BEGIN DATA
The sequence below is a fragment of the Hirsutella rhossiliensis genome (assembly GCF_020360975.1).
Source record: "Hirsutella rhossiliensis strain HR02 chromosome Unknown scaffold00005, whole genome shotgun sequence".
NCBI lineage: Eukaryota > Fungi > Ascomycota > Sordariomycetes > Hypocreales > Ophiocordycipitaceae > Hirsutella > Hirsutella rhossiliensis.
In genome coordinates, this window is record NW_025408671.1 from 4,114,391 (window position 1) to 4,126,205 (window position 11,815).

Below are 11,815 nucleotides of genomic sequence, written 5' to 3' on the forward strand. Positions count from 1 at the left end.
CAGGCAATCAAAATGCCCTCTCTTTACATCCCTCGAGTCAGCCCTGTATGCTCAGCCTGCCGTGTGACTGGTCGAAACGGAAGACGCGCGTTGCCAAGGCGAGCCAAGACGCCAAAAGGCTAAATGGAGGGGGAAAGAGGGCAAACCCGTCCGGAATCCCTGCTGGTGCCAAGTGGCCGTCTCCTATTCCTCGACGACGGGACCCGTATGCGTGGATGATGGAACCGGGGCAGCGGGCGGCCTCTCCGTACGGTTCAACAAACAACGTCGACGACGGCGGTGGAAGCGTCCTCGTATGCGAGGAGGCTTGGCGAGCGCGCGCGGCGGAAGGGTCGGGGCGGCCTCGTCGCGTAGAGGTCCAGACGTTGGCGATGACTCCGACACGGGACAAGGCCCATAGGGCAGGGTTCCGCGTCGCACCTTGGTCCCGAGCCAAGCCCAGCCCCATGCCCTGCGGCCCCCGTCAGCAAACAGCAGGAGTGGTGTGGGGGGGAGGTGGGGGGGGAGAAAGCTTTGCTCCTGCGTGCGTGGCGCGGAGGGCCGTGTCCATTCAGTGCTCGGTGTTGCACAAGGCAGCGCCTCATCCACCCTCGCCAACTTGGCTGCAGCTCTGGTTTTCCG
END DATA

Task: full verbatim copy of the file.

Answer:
The sequence below is a fragment of the Hirsutella rhossiliensis genome (assembly GCF_020360975.1).
Source record: "Hirsutella rhossiliensis strain HR02 chromosome Unknown scaffold00005, whole genome shotgun sequence".
NCBI lineage: Eukaryota > Fungi > Ascomycota > Sordariomycetes > Hypocreales > Ophiocordycipitaceae > Hirsutella > Hirsutella rhossiliensis.
In genome coordinates, this window is record NW_025408671.1 from 4,114,391 (window position 1) to 4,126,205 (window position 11,815).

Below are 11,815 nucleotides of genomic sequence, written 5' to 3' on the forward strand. Positions count from 1 at the left end.
CAGGCAATCAAAATGCCCTCTCTTTACATCCCTCGAGTCAGCCCTGTATGCTCAGCCTGCCGTGTGACTGGTCGAAACGGAAGACGCGCGTTGCCAAGGCGAGCCAAGACGCCAAAAGGCTAAATGGAGGGGGAAAGAGGGCAAACCCGTCCGGAATCCCTGCTGGTGCCAAGTGGCCGTCTCCTATTCCTCGACGACGGGACCCGTATGCGTGGATGATGGAACCGGGGCAGCGGGCGGCCTCTCCGTACGGTTCAACAAACAACGTCGACGACGGCGGTGGAAGCGTCCTCGTATGCGAGGAGGCTTGGCGAGCGCGCGCGGCGGAAGGGTCGGGGCGGCCTCGTCGCGTAGAGGTCCAGACGTTGGCGATGACTCCGACACGGGACAAGGCCCATAGGGCAGGGTTCCGCGTCGCACCTTGGTCCCGAGCCAAGCCCAGCCCCATGCCCTGCGGCCCCCGTCAGCAAACAGCAGGAGTGGTGTGGGGGGGAGGTGGGGGGGGAGAAAGCTTTGCTCCTGCGTGCGTGGCGCGGAGGGCCGTGTCCATTCAGTGCTCGGTGTTGCACAAGGCAGCGCCTCATCCACCCTCGCCAACTTGGCTGCAGCTCTGGTTTTCCG